Apple's LTPO-TFT Technology Promises Prolonged Battery Life

Around the year 1850, Rudolf Clausius and William Thomson (Kelvin) stated the First Law of Thermodynamics, that total energy is conserved -“Energy can neither be created nor destroyed, energy can only be transferred or changed from one form to another”

 

Energy conservation has to be among the most researched areas in today’s world. With the need for energy consumption increasing by the day, it is imperative that we figure out strategies, which not only help conserve energy, but also produce it. Automobiles, households and most importantly smart phones, are some areas where such strategies could be implemented. Focusing on Smart Phones and related communication devices like Smart Watches, this article talks about how display technologies are improving to reduce battery consumption.

 

Battery consumption is one of the most important factors that are looked into while buying a Smartphone. Smart phone displays are getting bigger and better, but so is their capacity to drain the battery life. The battery capacity for smart devices can only be increased to a certain limit, beyond which it can become hazardous for the user.

 

Apple recently launched its fourth generation Apple watch. An advanced communication system, along with revolutionary health capabilities, including a new accelerometer and a gyroscope are just a few of it's amazing features. What takes the crown is the new electrical heart rate sensor that is useful in taking an Electrocardiogram (ECG) using the new ECG app. In addition to that, the watch also got a 30 percent increase in the display size over the previous generation Apple watch. Besides the flashy specs, Apple brought in the new LTPO-TFT display technology, which is by far the most important upgrade to the watch. The company claims that this technology would help improve the power efficiency of the battery.   

 

 

                                                                                  Fig 1: Apple Watch Series 4[2]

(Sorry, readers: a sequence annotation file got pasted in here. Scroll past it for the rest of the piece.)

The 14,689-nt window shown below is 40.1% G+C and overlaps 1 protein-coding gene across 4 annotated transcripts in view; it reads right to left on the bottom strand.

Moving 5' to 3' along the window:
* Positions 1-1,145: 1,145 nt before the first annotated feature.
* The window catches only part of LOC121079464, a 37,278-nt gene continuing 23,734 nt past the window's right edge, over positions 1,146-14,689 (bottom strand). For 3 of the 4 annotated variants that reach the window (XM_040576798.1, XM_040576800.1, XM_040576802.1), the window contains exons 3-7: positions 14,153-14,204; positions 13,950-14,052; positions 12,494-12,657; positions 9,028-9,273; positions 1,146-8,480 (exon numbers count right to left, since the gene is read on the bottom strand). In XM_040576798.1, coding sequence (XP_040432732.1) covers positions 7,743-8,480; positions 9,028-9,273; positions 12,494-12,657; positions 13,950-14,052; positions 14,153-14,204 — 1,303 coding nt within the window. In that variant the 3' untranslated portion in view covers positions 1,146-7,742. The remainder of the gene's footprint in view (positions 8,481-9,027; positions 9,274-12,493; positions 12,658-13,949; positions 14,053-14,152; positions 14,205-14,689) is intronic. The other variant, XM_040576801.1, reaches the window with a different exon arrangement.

Why Apple moved to LTPO

 

Apple uses LTPS-TFT technology in their iPhone x models. A major drawback of this technology is that it reduces the pixel density of the display. The pixel density of the iPhone X is 459 PPI, however it only works on 306 PPI which is lower than the 326 PPI of the Retina LCD screen of the iPhone. The reason for this is the PenTile pixel-aligned OLED screen of the iPhone X.  Apple uses the LTPO-TFT technology for restoring the RGB subpixels alignment, so that the display panels give high-resolution image quality. LTPO technology can also improve the battery life for the future Apple smartphones. LTPO-TFT can save up to 5-15% more power when compared to LTPS-TFT, by decreasing the power consumption of the display screen. In addition to power savings, LTPO-TFT panels are easier to make. They also have higher pixel density (greater resolution) and refresh rates (240Hz or higher) than LTPS-TFT.

 

 

 

LTPS-TFT

 

In the LTPS-TFT (Low Temperature Polysilicon Thin Film Transistor) process, a thin layer of amorphous silicon (~ 50 nm) is deposited on a glass substrate. This is annealed and crystallized using excimer laser of 300nm to convert the a-Si into the Polysilicon layer. The laser is scanned over an amorphous silicon layer, through which an amorphous silicon layer is melted by absorbing the ultraviolet radiations. Once the laser passes, the melted material solidifies and becomes a Polysilicon layer. This whole process occurs at a temperature lower or equal to 600 degree Celsius.  LTPS-TFT has regular grain patterns which is better than the amorphous silicon TFT (previously used in electronic devices). Because of these regular grain patterns, the movement of electron is 100 times faster than amorphous silicon which results in high resolution and pixel quality.

 

 

 

Drawbacks of LTPS

 

The quality of LTPS-TFT decreases due to an increase in temperature when the transistor is on, which degrades the film by breaking the Si-H bonds in the material. This causes the device to suffer from drain breakdown and current leakage, mostly in small and thin transistors.

 

IGZO

 

“IGZO” is an acronym for indium gallium zinc oxide. IGZO-TFT is used as an oxide transistor, as it reduces the need for backlight intensity, and improves the battery life of the display panel. IGZO-TFT also has higher electron mobility than LTPS. Smaller IGZO transistors also help increase the pixel density of display panels.

 

LTPO-TFT

 

LTPO-TFT (Low Temperature Polysilicon Oxide Thin Film Transistor) is the combination of two different elements i.e. LTPS and IGZO, which gives high current when the transistor is on, and low power consumption when the transistor is off. LTPS Transistor is used because of its high switching speed and good drive current, whereas Oxide transistor (e.g. IGZO transistors) is used for its low leakage current.

 

LTPS transistors and Oxide Transistors are formed with different layouts. LTPS transistors have long gate lengths (L) and short gate widths (W) which ensure low ratios of W/L, and also reduce the high mobility of these transistors. This may cause LTPS Transistors to be inefficient for pixel layout. On the other hand, Oxide transistors are constructed with W/L ratios with smaller aspect ratios (4/4 for oxide relative to 3/30 for LTPS). Due to these layout efficiency considerations, it is preferred to use Oxide transistors as a drive transistor in a display pixel. LTPO achieves more efficient electron mobility, better stability, and scalability because of less leakage of the oxide TFT structure than that of LTPS.

 

 

 

 

 

 

 

 

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